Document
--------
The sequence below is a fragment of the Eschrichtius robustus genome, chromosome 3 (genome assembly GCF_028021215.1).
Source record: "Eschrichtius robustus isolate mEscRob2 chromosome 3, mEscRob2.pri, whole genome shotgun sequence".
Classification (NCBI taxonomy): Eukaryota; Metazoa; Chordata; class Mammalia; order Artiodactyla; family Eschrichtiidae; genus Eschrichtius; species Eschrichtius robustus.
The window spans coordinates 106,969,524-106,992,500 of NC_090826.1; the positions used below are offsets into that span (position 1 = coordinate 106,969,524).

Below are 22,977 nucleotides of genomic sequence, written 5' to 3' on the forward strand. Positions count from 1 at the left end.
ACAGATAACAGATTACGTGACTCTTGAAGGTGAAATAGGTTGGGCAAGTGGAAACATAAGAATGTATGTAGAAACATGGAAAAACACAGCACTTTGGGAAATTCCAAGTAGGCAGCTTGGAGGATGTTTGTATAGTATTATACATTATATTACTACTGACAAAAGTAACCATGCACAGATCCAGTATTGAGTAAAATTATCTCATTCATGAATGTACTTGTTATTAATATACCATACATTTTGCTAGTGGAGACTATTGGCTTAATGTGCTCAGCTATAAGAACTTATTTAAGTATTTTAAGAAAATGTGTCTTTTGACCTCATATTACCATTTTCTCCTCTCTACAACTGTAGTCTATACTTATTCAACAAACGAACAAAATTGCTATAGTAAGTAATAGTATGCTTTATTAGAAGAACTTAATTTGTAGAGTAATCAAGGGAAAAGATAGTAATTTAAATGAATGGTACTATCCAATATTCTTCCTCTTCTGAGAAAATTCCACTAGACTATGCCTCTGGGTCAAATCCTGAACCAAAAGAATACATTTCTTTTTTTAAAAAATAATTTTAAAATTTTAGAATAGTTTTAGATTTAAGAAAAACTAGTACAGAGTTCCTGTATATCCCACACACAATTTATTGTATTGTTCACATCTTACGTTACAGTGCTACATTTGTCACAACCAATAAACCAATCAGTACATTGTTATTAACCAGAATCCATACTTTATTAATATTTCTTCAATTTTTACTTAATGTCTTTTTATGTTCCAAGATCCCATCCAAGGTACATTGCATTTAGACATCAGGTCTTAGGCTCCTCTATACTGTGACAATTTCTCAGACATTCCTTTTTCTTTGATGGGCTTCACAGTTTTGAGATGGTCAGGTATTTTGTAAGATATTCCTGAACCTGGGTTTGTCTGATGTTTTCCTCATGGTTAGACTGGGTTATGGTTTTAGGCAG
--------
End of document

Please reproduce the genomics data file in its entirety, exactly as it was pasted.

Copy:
The sequence below is a fragment of the Eschrichtius robustus genome, chromosome 3 (genome assembly GCF_028021215.1).
Source record: "Eschrichtius robustus isolate mEscRob2 chromosome 3, mEscRob2.pri, whole genome shotgun sequence".
Classification (NCBI taxonomy): Eukaryota; Metazoa; Chordata; class Mammalia; order Artiodactyla; family Eschrichtiidae; genus Eschrichtius; species Eschrichtius robustus.
The window spans coordinates 106,969,524-106,992,500 of NC_090826.1; the positions used below are offsets into that span (position 1 = coordinate 106,969,524).

Below are 22,977 nucleotides of genomic sequence, written 5' to 3' on the forward strand. Positions count from 1 at the left end.
ACAGATAACAGATTACGTGACTCTTGAAGGTGAAATAGGTTGGGCAAGTGGAAACATAAGAATGTATGTAGAAACATGGAAAAACACAGCACTTTGGGAAATTCCAAGTAGGCAGCTTGGAGGATGTTTGTATAGTATTATACATTATATTACTACTGACAAAAGTAACCATGCACAGATCCAGTATTGAGTAAAATTATCTCATTCATGAATGTACTTGTTATTAATATACCATACATTTTGCTAGTGGAGACTATTGGCTTAATGTGCTCAGCTATAAGAACTTATTTAAGTATTTTAAGAAAATGTGTCTTTTGACCTCATATTACCATTTTCTCCTCTCTACAACTGTAGTCTATACTTATTCAACAAACGAACAAAATTGCTATAGTAAGTAATAGTATGCTTTATTAGAAGAACTTAATTTGTAGAGTAATCAAGGGAAAAGATAGTAATTTAAATGAATGGTACTATCCAATATTCTTCCTCTTCTGAGAAAATTCCACTAGACTATGCCTCTGGGTCAAATCCTGAACCAAAAGAATACATTTCTTTTTTTAAAAAATAATTTTAAAATTTTAGAATAGTTTTAGATTTAAGAAAAACTAGTACAGAGTTCCTGTATATCCCACACACAATTTATTGTATTGTTCACATCTTACGTTACAGTGCTACATTTGTCACAACCAATAAACCAATCAGTACATTGTTATTAACCAGAATCCATACTTTATTAATATTTCTTCAATTTTTACTTAATGTCTTTTTATGTTCCAAGATCCCATCCAAGGTACATTGCATTTAGACATCAGGTCTTAGGCTCCTCTATACTGTGACAATTTCTCAGACATTCCTTTTTCTTTGATGGGCTTCACAGTTTTGAGATGGTCAGGTATTTTGTAAGATATTCCTGAACCTGGGTTTGTCTGATGTTTTCCTCATGGTTAGACTGGGTTATGGTTTTAGGCAG